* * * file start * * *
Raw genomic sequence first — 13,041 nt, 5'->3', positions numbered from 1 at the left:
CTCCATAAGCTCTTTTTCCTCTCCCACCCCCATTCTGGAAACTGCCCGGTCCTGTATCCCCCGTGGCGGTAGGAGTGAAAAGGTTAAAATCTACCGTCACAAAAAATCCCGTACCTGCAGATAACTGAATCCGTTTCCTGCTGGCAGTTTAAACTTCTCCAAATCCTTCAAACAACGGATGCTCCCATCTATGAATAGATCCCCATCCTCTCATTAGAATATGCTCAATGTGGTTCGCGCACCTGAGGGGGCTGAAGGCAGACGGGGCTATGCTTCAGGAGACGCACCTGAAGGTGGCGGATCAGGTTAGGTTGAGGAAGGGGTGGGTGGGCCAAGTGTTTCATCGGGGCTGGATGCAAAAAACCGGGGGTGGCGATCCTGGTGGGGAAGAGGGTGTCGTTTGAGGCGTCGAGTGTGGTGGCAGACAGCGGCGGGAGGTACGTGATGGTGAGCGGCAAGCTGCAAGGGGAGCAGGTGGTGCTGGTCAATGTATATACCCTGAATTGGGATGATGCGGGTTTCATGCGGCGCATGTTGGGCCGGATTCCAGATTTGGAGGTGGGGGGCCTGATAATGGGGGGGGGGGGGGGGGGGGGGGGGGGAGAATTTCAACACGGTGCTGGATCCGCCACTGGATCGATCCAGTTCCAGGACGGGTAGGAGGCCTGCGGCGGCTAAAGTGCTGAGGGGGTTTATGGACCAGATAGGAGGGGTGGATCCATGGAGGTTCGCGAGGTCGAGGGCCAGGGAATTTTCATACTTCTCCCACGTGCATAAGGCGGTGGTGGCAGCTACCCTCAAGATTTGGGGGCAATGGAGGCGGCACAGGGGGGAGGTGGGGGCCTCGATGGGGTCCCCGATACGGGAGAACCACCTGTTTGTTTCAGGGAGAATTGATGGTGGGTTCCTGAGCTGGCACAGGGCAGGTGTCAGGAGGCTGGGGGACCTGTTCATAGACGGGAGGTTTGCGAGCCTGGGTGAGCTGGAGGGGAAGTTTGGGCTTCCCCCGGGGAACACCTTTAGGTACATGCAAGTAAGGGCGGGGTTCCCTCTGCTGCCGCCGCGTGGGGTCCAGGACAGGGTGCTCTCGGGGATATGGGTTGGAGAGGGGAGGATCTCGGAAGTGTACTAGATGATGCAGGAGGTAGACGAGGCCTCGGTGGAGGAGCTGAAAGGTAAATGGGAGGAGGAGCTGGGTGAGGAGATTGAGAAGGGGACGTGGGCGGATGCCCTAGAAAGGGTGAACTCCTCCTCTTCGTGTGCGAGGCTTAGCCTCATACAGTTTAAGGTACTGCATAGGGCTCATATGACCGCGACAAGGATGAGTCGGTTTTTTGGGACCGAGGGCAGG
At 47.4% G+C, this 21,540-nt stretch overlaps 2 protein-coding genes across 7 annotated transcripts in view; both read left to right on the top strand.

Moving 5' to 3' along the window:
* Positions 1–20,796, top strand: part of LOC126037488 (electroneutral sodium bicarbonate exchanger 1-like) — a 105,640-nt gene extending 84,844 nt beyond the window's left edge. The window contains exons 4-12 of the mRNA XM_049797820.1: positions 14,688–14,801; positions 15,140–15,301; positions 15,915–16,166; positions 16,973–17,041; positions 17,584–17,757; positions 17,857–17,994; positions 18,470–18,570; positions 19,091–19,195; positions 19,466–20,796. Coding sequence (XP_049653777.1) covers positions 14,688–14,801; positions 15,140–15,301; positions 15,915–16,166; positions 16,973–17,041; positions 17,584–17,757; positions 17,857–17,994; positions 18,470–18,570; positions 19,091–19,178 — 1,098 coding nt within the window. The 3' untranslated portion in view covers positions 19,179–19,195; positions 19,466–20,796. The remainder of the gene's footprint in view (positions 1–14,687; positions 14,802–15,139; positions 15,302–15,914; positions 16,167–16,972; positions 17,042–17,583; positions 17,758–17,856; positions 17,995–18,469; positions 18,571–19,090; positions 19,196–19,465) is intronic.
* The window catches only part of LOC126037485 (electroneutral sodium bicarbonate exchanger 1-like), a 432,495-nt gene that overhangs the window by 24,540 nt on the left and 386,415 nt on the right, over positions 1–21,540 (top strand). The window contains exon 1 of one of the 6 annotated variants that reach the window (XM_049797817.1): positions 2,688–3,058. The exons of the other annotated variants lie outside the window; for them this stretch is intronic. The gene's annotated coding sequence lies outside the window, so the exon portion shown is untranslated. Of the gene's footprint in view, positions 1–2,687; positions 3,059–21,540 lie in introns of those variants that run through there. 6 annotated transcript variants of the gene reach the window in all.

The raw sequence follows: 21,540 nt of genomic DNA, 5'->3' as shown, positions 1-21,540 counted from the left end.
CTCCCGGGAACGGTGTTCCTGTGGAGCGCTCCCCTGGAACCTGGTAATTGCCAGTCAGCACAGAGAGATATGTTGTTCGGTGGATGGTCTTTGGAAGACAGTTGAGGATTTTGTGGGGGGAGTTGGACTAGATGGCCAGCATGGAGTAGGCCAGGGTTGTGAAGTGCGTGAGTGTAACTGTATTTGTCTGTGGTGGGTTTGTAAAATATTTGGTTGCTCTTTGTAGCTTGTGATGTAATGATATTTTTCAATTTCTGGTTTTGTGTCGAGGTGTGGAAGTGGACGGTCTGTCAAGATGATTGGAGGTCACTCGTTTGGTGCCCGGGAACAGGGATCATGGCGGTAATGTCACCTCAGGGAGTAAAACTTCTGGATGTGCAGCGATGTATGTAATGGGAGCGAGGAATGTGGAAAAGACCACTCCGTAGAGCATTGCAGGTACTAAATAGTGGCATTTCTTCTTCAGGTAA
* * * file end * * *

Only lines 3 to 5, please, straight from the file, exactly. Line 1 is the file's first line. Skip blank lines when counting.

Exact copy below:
At 47.4% G+C, this 21,540-nt stretch overlaps 2 protein-coding genes across 7 annotated transcripts in view; both read left to right on the top strand.

Moving 5' to 3' along the window:
* Positions 1–20,796, top strand: part of LOC126037488 (electroneutral sodium bicarbonate exchanger 1-like) — a 105,640-nt gene extending 84,844 nt beyond the window's left edge. The window contains exons 4-12 of the mRNA XM_049797820.1: positions 14,688–14,801; positions 15,140–15,301; positions 15,915–16,166; positions 16,973–17,041; positions 17,584–17,757; positions 17,857–17,994; positions 18,470–18,570; positions 19,091–19,195; positions 19,466–20,796. Coding sequence (XP_049653777.1) covers positions 14,688–14,801; positions 15,140–15,301; positions 15,915–16,166; positions 16,973–17,041; positions 17,584–17,757; positions 17,857–17,994; positions 18,470–18,570; positions 19,091–19,178 — 1,098 coding nt within the window. The 3' untranslated portion in view covers positions 19,179–19,195; positions 19,466–20,796. The remainder of the gene's footprint in view (positions 1–14,687; positions 14,802–15,139; positions 15,302–15,914; positions 16,167–16,972; positions 17,042–17,583; positions 17,758–17,856; positions 17,995–18,469; positions 18,571–19,090; positions 19,196–19,465) is intronic.